Oyegbemi says the South Side’s penchant for African culture and Chicago’s role in Wilson’s success fit well with the University’s affinity for the arts. “I kind of had my eye on Rockefeller because it’s an icon, a sacred space,” Oyegbemi says. “It has a tradition of having very significant people in there, and it has a certain type of mystique around it.”
But jazz relies on improvisation, and it soon became clear that Wilson’s Sept. 25 concert would be a natural companion to the Hyde Park Jazz Festival, which is slated to take place the following day with 15 hours of free performances on the University campus and throughout the neighborhood. The story behind the two events reflects the web of informal ties that make up Hyde Park’s vibrant and collaborative arts community.
To coordinate Wilson’s event with the other great jazz going on, Oyegbemi got together with festival organizer Irene Sherr, whom he had met through the University’s Southside Arts and Humanities Network.
“We had a few coffees at Third World Café, and that was it,” recalls Sherr, executive director of the Hyde Park Alliance for Arts and Culture, one of the jazz festival’s sponsors.
Their cooperation has created a set of events that benefits not only jazz fans, but also young musicians from the local community who will be collaborating with Wilson on an original piece to perform at her concert.
On a Cultural, Collaborative Mission
Wilson’s concert is a confluence of the missions of two relatively young South Side organizations.
The IFA Yoruba Contemporary Art Foundation is dedicated to raising awareness about how Africa’s largest ethnic group, the Yoruba, have influenced arts and culture in the Western hemisphere. The Hyde Park Alliance for Arts and Culture formalized its organization on Sept. 10 and seeks to promote Hyde Park as a destination for arts lovers.
“Obviously this great access to world-class talent seemed like a natural fit for the jazz festival,” Sherr says. “[The Southside Arts and Humanities Network] created an opportunity for us to get together and develop a relationship and get to know each other individually and learn about each other’s organizations.”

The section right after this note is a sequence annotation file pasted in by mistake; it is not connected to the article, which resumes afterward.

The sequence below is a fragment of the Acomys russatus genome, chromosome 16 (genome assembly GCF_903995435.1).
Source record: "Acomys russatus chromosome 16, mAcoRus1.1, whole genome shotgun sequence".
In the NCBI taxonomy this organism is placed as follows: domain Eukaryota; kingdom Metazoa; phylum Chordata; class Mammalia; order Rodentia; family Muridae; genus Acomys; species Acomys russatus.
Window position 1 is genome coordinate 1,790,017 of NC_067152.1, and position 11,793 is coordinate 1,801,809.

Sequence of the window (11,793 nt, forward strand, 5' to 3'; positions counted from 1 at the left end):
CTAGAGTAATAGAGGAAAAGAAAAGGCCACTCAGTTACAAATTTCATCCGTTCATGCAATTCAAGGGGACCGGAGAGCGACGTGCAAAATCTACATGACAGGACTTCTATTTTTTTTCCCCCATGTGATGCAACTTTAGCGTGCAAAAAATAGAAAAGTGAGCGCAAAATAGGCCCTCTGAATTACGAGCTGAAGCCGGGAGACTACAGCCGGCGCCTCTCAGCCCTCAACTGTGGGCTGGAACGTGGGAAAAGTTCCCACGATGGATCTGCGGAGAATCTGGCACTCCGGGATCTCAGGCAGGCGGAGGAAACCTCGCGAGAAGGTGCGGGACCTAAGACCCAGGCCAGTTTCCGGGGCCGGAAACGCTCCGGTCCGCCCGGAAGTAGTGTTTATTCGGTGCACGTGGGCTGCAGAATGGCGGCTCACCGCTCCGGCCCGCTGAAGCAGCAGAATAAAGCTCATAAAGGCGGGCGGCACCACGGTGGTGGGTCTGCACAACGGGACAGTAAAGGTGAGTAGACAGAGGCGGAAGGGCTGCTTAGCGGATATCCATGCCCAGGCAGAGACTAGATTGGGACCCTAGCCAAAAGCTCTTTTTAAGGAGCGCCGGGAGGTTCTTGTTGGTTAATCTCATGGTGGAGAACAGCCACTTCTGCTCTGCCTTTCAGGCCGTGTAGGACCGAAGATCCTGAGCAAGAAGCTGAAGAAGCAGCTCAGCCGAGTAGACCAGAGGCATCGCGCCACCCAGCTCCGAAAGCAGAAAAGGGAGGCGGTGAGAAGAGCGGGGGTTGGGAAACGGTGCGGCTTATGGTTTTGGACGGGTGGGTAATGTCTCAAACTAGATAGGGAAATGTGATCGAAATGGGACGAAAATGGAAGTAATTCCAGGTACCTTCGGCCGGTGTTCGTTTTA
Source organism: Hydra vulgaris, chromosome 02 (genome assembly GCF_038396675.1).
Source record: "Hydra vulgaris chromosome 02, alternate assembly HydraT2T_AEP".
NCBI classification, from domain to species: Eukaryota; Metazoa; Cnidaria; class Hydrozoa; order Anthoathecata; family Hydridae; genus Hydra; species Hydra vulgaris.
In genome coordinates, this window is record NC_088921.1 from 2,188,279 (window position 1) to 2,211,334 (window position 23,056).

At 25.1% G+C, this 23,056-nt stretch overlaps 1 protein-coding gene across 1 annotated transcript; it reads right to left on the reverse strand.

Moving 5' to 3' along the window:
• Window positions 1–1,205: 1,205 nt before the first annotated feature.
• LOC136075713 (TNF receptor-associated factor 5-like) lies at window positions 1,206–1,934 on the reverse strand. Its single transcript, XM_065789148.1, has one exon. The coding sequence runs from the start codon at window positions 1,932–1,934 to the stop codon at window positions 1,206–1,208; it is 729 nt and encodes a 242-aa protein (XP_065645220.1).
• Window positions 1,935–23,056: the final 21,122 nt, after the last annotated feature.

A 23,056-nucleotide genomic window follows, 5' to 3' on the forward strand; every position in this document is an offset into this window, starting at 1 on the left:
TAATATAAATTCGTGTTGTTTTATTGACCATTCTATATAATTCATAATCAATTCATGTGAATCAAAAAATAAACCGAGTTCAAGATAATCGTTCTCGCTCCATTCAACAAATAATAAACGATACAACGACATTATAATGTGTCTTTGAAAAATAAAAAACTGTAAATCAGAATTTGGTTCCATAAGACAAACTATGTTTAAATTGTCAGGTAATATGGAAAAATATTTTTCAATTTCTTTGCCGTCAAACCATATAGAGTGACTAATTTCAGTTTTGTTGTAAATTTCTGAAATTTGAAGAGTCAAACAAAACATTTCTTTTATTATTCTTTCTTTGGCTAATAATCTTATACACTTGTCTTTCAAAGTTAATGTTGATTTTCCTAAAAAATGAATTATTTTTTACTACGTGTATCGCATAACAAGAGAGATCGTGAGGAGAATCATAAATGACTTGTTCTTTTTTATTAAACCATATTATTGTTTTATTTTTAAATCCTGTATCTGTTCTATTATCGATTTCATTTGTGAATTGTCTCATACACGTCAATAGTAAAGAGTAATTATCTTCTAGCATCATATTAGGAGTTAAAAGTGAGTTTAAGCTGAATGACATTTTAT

A month after beginning the collaboration, both Sherr and Oyegbemi bumped into each other at a series of University-sponsored roundtable discussions about the arts.
“The Southside Arts and Humanities Network and the roundtable program were helpful in our ability to get to know each other and develop this partnership that I don’t think we would have otherwise,” Sherr says.
In advance of her concert, Wilson told Oyegbemi of her desire to work with young children. Oyegbemi then talked to Sherr, who suggested bringing in the Kenwood Academy Concert Choir, an artistic gem in the community that has a 20-year legacy of serenading the likes of the Archbishop of Canterbury, Bishop Desmond Tutu, as well as a number of international audiences.
Transforming Stories into Songs
Wilson was so excited about working with students that she decided the one- or two-hour workshop she typically does would not be enough. She agreed to conduct a series of workshops during the two weeks leading up to the concert with a handful of 7th- through 12th-grade students. She is planning to perform several songs with them at the concert, including an original piece.
“We will be inventing it as we go,” says Wilson, who hopes to learn as much about the students’ generation as she plans to teach them about turning a story into a melody.
“When you have an opportunity to work with students at that age, you can communicate with them on a different level and have a much more intimate type of communication,” Wilson says. “At least that’s what I plan on it being.
“I hope to be able to learn as much as I can about what that age group is identifying with musically. It seems to me that there is so much emphasis on materialism and the whole notion of having to accumulate things that have someone else’s name on them,” Wilson said. “We need to not just consume, but create. So many of the [arts] programs have been cut in schools that there is not enough emphasis on creativity.”
Wilson began releasing her musical creativity almost 30 years ago in Mississippi with a local jazz band. By the 1980s she became a sought-after producer, songwriter, and lead vocalist on the New York jazz scene.
Today she boasts 16 albums in her ever-evolving discography. Her vocals for “Blood on the Fields,” trumpet player Wynton Marsalis’ 1994 musical narrative about two Africans sold as slaves in the United States, were central to the Pulitzer-winning composition. Her latest album, “Loverly,” won her a second Grammy award, this time for Best Jazz Vocal Album.By Kadesha Thomas